Tuesday, April 07, 2009

The triumphant return of the Paranoid Style

A favourite insult of mine is a Bart Simpson coinage: “Assbutt.” This beautifully economical and redundant epithet at once conveys, with its semantic doubling, utter contempt and a scornful dismissiveness—the person on the receiving end is not worth a fouler combination of oaths, but is nevertheless an ass to the power of two.

I rarely have occasion to employ this choice insult, but lately an exemplary candidate keeps stepping up to the plate. Ladies and gentlemen: Glenn Beck of Fox News. Assbutt extraordinaire.

Yes, yes, I have been harping on this sort of thing for the last few months. After the last post on El Rushbo, I promised myself I’d get back to more personal posts and try to distance myself a little from the insanity and inanity (and Hannity) of the Fox News Alternative Universe. But it seems I’m having a Pacino moment: every time I try to get out, they pull me back in.

Truth be told however, I’m a little grateful to Assbutt and his compatriots at Fox and on the right side of the aisle in Congress. Grateful because their bloviating has taken a decidedly conspiratorial and paranoid turn. Beck is in the vanguard, but is by no means the only voice in the chorus. All of the Obama Administration’s moves, from the stimulus package to the budget to the firing of GM’s Rick Wagoner to his actions at the G20 summit, are all being characterized as evidence that the United States is moving toward totalitarianism of some form—socialist, communist, fascist, it’s unclear. But certainly, the government will be coming for YOU very soon.

Why is this good for me? As it happens, this sort of behaviour—what historian Richard Hofstadter termed the “paranoid style”—is sort of my specialty. I wrote my dissertation on representations of conspiracy and paranoia in postwar American fiction, film, and popular culture. Since defending my thesis in September 2004, I have made a handful of half-hearted attempts to return to it and rewrite it for publication in book form. There’s a sort of window of opportunity to do this: the longer you take, the more cringe-inducing your own writing becomes to you, and the more like probing the nerve of a tooth it becomes. Also, I had the added strike of having written on a more or less contemporary topic, and with the passage of time I became increasingly concerned that the whole conspiracy theory thing was becoming passé.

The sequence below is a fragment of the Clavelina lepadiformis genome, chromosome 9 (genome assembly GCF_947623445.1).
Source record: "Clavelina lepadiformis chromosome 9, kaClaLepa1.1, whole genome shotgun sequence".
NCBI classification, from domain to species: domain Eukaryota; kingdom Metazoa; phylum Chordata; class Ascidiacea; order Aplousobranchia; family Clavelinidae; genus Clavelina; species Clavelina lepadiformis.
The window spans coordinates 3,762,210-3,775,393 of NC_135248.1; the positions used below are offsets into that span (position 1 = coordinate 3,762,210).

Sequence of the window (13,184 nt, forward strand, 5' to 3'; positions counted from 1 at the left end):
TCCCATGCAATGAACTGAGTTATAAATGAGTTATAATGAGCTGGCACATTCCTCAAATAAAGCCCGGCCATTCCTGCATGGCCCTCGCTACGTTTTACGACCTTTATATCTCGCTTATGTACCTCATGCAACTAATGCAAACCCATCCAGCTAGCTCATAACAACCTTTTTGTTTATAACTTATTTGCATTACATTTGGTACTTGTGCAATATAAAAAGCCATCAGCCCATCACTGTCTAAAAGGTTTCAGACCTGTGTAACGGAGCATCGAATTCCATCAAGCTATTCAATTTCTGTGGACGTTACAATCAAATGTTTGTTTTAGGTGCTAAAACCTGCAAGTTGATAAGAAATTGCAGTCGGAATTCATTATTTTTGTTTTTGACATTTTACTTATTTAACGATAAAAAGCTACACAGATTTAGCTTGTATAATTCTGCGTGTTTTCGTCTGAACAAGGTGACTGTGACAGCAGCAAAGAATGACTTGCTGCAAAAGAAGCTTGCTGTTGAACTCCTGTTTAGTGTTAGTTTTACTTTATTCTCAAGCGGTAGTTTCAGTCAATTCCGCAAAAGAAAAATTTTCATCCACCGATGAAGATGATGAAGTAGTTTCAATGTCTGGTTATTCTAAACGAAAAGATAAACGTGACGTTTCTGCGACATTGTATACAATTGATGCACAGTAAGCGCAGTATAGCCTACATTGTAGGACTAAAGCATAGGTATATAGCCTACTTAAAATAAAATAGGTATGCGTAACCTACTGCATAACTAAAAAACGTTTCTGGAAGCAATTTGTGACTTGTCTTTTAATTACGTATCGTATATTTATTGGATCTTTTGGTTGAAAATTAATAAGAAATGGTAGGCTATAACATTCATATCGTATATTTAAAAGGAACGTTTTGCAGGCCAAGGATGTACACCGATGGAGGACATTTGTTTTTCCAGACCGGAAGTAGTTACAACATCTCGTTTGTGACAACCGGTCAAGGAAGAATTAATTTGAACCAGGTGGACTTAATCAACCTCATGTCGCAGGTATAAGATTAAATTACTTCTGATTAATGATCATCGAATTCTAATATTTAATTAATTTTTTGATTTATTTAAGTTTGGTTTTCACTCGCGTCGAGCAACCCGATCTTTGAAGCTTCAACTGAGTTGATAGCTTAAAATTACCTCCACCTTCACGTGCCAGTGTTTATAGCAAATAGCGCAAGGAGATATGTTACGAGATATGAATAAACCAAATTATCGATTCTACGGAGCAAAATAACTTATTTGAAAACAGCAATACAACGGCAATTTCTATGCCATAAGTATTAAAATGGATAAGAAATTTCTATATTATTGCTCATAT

Because honestly, when you think of it, there was not a great deal of conspiracy-mongering happening during the Bush years. Oh, there was the usual expected fulminations, most notably with regards to 9/11—an event that big and that shattering will attract conspiracy theorists like moths to a flame. There was however very little in the way of cultural production: not much in terms of film, almost nothing in fiction, and television series pretty much universally reversed the conspiratorial trajectory of The X-Files, shifting the locus of conspiracy from inside the government to external threat (mostly, anyway—the current season of 24 is bringing it back within U.S. shores in the form of a Blackwater-style private militia). In fact, as I tended to say wistfully, the Bush Administration sort of negated the conspiratorial frisson by being so bald-faced in its malfeasance. It made one nostalgic for carefully calculated cover-ups of Nixon or Reagan.

However, all that seems to have changed. Spearheaded by Beck, but supported by the other talking heads at Fox and by such political types as Rep. Michelle Bachmann (R-MN) and Newt Gingrich, the Paranoid Style seems to be making a triumphant return. We saw the first grumblings of it during the presidential campaigns: Obama the secret Muslim, Obama the Manchurian Candidate, Obama In League With Terrorists and the Plot To Put Bill Ayers In The Cabinet, and so forth.

All that however, which might well be dismissed as simply the kind of mud one sees slung in any election, was just the warmup; since Inauguration Day, the self-appointed Paranoid Spokesmen (and women) have really been hitting their stride. And they’re doing so in interesting, albeit a little scary, ways.

I’ve been culling examples for the last few days from the news, from blogs, and online sources with an eye to possibly writing something on this topic. Certainly, I will need a new introduction to the thesis to address the years intervening between my defense and finally picking up the threads again; I’m also considering an article for a media studies journal, but am not yet sure if what I’ve been seeing will have the substance for it. I do want to offer commentary in some forum, however, so I thought I might make use of my blog as something different: a space for working through some of the issues and ideas. I’ll throw stuff up against the wall here, in other words, and see what sticks. So for the next few posts: the paranoid style redux!


Matt said...

A necessary footnote, provided by Stephen "Ready" Colbert:


Steve said...

If you want to hear Glenn Beck mocked on a semi-regular basis, I highly recommend the "Comedy and Everything Else" podcast hosted by Jimmy Dore, Stefane Zambarano and Todd Glass.